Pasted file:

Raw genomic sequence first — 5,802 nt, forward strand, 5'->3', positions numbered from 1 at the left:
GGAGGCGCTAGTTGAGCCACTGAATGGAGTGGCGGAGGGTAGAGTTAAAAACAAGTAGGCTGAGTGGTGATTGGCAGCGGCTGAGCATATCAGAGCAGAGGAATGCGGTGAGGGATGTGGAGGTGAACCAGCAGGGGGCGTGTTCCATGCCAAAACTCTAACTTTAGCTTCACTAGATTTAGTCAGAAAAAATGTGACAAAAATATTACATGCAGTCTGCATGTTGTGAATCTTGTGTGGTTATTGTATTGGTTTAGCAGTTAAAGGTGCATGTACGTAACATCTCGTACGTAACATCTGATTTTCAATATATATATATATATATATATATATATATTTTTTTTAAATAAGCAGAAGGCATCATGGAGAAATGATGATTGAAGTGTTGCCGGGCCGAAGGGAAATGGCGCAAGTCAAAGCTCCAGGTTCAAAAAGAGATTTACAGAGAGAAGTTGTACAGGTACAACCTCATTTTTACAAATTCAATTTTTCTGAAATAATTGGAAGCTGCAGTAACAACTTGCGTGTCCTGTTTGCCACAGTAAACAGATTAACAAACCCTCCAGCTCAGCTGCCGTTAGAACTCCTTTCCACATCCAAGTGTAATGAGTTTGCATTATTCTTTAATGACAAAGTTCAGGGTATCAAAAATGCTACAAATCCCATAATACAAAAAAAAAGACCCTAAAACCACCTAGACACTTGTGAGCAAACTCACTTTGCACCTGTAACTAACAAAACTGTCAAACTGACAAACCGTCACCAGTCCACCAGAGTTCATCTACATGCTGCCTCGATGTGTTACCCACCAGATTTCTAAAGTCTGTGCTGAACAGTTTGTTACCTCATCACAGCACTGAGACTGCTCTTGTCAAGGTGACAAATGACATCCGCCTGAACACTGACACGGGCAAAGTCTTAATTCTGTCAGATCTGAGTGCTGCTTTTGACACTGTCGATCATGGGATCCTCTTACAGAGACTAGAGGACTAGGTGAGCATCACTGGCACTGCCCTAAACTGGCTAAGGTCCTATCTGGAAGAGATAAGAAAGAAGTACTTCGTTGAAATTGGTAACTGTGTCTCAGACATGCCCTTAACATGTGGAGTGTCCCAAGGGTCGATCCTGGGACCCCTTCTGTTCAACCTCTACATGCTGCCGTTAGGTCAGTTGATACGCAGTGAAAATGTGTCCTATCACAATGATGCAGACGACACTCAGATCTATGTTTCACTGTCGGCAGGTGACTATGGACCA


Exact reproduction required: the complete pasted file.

Raw genomic sequence first — 5,802 nt, forward strand, 5'->3', positions numbered from 1 at the left:
GGAGGCGCTAGTTGAGCCACTGAATGGAGTGGCGGAGGGTAGAGTTAAAAACAAGTAGGCTGAGTGGTGATTGGCAGCGGCTGAGCATATCAGAGCAGAGGAATGCGGTGAGGGATGTGGAGGTGAACCAGCAGGGGGCGTGTTCCATGCCAAAACTCTAACTTTAGCTTCACTAGATTTAGTCAGAAAAAATGTGACAAAAATATTACATGCAGTCTGCATGTTGTGAATCTTGTGTGGTTATTGTATTGGTTTAGCAGTTAAAGGTGCATGTACGTAACATCTCGTACGTAACATCTGATTTTCAATATATATATATATATATATATATATATATTTTTTTTAAATAAGCAGAAGGCATCATGGAGAAATGATGATTGAAGTGTTGCCGGGCCGAAGGGAAATGGCGCAAGTCAAAGCTCCAGGTTCAAAAAGAGATTTACAGAGAGAAGTTGTACAGGTACAACCTCATTTTTACAAATTCAATTTTTCTGAAATAATTGGAAGCTGCAGTAACAACTTGCGTGTCCTGTTTGCCACAGTAAACAGATTAACAAACCCTCCAGCTCAGCTGCCGTTAGAACTCCTTTCCACATCCAAGTGTAATGAGTTTGCATTATTCTTTAATGACAAAGTTCAGGGTATCAAAAATGCTACAAATCCCATAATACAAAAAAAAAGACCCTAAAACCACCTAGACACTTGTGAGCAAACTCACTTTGCACCTGTAACTAACAAAACTGTCAAACTGACAAACCGTCACCAGTCCACCAGAGTTCATCTACATGCTGCCTCGATGTGTTACCCACCAGATTTCTAAAGTCTGTGCTGAACAGTTTGTTACCTCATCACAGCACTGAGACTGCTCTTGTCAAGGTGACAAATGACATCCGCCTGAACACTGACACGGGCAAAGTCTTAATTCTGTCAGATCTGAGTGCTGCTTTTGACACTGTCGATCATGGGATCCTCTTACAGAGACTAGAGGACTAGGTGAGCATCACTGGCACTGCCCTAAACTGGCTAAGGTCCTATCTGGAAGAGATAAGAAAGAAGTACTTCGTTGAAATTGGTAACTGTGTCTCAGACATGCCCTTAACATGTGGAGTGTCCCAAGGGTCGATCCTGGGACCCCTTCTGTTCAACCTCTACATGCTGCCGTTAGGTCAGTTGATACGCAGTGAAAATGTGTCCTATCACAATGATGCAGACGACACTCAGATCTATGTTTCACTGTCGGCAGGTGACTATGGACCA